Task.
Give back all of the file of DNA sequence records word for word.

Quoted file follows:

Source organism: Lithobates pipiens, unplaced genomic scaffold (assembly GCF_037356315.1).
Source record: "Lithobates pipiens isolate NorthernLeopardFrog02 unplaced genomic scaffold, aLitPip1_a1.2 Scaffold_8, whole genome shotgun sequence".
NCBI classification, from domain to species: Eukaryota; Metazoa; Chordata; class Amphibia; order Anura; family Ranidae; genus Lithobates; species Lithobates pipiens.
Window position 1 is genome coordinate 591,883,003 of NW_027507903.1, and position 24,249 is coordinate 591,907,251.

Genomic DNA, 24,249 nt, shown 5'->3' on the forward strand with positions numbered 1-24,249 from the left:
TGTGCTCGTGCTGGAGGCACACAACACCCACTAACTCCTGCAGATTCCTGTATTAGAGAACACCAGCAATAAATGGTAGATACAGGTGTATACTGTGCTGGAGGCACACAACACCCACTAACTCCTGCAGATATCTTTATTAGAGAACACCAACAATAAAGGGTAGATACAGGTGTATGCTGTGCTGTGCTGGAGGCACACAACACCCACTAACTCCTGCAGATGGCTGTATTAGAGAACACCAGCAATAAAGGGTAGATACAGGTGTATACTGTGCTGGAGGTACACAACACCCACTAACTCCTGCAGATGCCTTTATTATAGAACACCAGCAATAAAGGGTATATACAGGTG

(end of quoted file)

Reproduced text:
Source organism: Lithobates pipiens, unplaced genomic scaffold (assembly GCF_037356315.1).
Source record: "Lithobates pipiens isolate NorthernLeopardFrog02 unplaced genomic scaffold, aLitPip1_a1.2 Scaffold_8, whole genome shotgun sequence".
NCBI classification, from domain to species: Eukaryota; Metazoa; Chordata; class Amphibia; order Anura; family Ranidae; genus Lithobates; species Lithobates pipiens.
Window position 1 is genome coordinate 591,883,003 of NW_027507903.1, and position 24,249 is coordinate 591,907,251.

Genomic DNA, 24,249 nt, shown 5'->3' on the forward strand with positions numbered 1-24,249 from the left:
TGTGCTCGTGCTGGAGGCACACAACACCCACTAACTCCTGCAGATTCCTGTATTAGAGAACACCAGCAATAAATGGTAGATACAGGTGTATACTGTGCTGGAGGCACACAACACCCACTAACTCCTGCAGATATCTTTATTAGAGAACACCAACAATAAAGGGTAGATACAGGTGTATGCTGTGCTGTGCTGGAGGCACACAACACCCACTAACTCCTGCAGATGGCTGTATTAGAGAACACCAGCAATAAAGGGTAGATACAGGTGTATACTGTGCTGGAGGTACACAACACCCACTAACTCCTGCAGATGCCTTTATTATAGAACACCAGCAATAAAGGGTATATACAGGTG